Counting words

  1. PatrickAzimuth

    PatrickAzimuth Member

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    Hi all, fairly new to the forum. I've searched for this subject and didn't find a discussion. Hope it's not too old a chestnut!

    I ran across an interesting article about word counts, and according to the author, a NYT bestseller, the professional way to count words is to count one word for every six items typed, including characters and spaces.

    ** hmm, ok, would have posted a link, but don't have the points, so it's on a site called mystorydoctor (dot) com (slash) whats-in-a-word **

    So with courier 12 pt, margins 1.5" (top), 1" (left), 1.5" (right) and 1" (bottom), with 24pt double-spacing and 1/2" indents, that works out to 1500 characters a page, including spaces, or exactly 250 "words"/page.

    That ends up being something like 30% more than MS Word measures for the same text. Questions:

    1) is this true? (and if so, holy guacamole, Batman!)

    2) is it changing? Almost everyone uses word processors these days, and as the author mentions, many mistake the word count there for accurate, and publishers often accept it because it's cheaper. Even if the answer to 1 used to be yes, maybe you're weird now if you assume this with publishers?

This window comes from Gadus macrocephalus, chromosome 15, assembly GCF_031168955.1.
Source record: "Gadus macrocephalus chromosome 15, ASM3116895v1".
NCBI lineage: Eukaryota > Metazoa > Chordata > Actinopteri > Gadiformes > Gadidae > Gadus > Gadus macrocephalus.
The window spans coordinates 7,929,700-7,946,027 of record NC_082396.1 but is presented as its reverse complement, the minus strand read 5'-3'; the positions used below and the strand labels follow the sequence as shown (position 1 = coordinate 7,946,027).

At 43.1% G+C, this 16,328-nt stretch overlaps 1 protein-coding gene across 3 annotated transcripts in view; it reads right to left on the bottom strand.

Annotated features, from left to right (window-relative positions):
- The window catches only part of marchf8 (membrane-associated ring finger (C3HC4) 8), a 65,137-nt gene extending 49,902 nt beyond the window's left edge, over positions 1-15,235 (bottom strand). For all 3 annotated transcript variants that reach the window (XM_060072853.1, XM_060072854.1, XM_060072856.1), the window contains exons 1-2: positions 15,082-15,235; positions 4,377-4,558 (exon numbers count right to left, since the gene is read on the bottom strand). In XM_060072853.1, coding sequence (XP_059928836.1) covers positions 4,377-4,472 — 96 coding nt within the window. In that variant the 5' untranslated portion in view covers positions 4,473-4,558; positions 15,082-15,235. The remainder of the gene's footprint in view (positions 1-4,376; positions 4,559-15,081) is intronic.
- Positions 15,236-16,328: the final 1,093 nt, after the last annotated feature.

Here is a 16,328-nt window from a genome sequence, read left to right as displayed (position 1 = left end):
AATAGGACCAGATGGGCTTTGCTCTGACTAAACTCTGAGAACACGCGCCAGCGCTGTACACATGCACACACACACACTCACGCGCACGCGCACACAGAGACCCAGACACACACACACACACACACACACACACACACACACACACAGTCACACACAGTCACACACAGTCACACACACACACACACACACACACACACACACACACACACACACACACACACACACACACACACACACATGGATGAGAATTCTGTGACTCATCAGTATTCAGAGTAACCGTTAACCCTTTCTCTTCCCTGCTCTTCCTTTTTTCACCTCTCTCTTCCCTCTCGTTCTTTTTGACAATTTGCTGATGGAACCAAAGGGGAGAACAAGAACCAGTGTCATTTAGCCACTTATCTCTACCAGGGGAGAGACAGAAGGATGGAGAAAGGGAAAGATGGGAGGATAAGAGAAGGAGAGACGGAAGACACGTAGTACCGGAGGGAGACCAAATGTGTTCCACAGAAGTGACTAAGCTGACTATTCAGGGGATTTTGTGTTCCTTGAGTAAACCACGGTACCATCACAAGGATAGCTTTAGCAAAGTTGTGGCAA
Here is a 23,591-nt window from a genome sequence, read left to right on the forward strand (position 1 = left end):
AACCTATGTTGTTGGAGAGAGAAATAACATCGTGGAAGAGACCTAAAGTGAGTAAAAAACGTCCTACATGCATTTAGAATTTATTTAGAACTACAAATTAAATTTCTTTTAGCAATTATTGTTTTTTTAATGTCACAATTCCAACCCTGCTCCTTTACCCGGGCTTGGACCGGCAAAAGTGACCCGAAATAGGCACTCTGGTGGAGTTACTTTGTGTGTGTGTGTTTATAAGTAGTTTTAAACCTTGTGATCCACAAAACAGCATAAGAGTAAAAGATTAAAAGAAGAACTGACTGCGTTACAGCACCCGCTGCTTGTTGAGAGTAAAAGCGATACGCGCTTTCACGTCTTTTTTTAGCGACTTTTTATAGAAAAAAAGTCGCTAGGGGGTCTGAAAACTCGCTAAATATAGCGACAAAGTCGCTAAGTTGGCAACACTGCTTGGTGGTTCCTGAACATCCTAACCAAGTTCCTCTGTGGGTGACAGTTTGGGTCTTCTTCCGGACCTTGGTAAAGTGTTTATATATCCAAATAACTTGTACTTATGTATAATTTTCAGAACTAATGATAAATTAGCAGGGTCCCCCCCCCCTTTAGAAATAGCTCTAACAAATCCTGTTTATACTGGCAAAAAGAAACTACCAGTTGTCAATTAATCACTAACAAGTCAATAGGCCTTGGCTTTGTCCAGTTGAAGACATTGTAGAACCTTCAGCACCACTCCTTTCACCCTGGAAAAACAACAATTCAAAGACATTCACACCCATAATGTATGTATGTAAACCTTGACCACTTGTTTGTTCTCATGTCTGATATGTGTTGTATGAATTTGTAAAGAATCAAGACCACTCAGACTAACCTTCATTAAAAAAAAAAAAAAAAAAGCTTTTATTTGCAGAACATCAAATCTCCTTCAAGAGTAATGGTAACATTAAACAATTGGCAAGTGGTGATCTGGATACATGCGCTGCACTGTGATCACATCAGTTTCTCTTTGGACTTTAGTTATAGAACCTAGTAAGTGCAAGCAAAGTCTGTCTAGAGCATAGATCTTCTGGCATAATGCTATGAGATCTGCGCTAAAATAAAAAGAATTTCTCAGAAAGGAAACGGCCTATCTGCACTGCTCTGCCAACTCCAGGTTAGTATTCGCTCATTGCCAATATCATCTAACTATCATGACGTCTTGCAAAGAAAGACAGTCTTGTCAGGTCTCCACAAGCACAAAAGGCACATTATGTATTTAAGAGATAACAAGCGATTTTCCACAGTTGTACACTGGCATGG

3) if 1 is yes, does anyone know of handy word count software that helps do this easily? I don't like to work in manuscript format/courier — prefer Times NR and different margins.

    Thanks!
    Patrick
     
    Dec 6, 2017
    #1
  2. zmunkz

    zmunkz Well-Known Member

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    Welcome! I’d heard the 250/page for mass market as an approximation, but I never heard of that formula of assuming 1 word / 6 characters.

    Sounds dubious to me...

    I just use scrivener’s wordcount tool.
     
    Dec 7, 2017
    #2
  3. PatrickAzimuth

    PatrickAzimuth Member

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    He apparently traces it back to old-style typesetting days, and he sounds serious about it. He's also an editor and faces writers who submit pieces that are too long, apparently.
     
    Dec 7, 2017
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  4. Shorewalker

    Shorewalker Active Member

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    I'm not sure I understand what you're trying to say, but suspect that's my problem not yours.

    I think you're suggesting that Word word count is inaccurate?
     
    Dec 7, 2017
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  5. PatrickAzimuth

    PatrickAzimuth Member

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    If you have a chance to read David Farland's article (the one at the "link" I posted above), that's probably the easiest way to understand it. What I'm asking is if what he is saying is true or not.
     
    Dec 7, 2017
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  6. TheDustyZebra

    TheDustyZebra Inspired. Or possibly insane. Could go either way. Staff Member

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    It used to be five character spaces to a word. Does that mean we're using smaller words overall, these days? Or ...err... is that backward?

    I would think unless you're measuring words for newspaper column inches, it would be safe to assume that Word's count is acceptable to most people.
     
    Dec 7, 2017
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  7. PatrickAzimuth

    PatrickAzimuth Member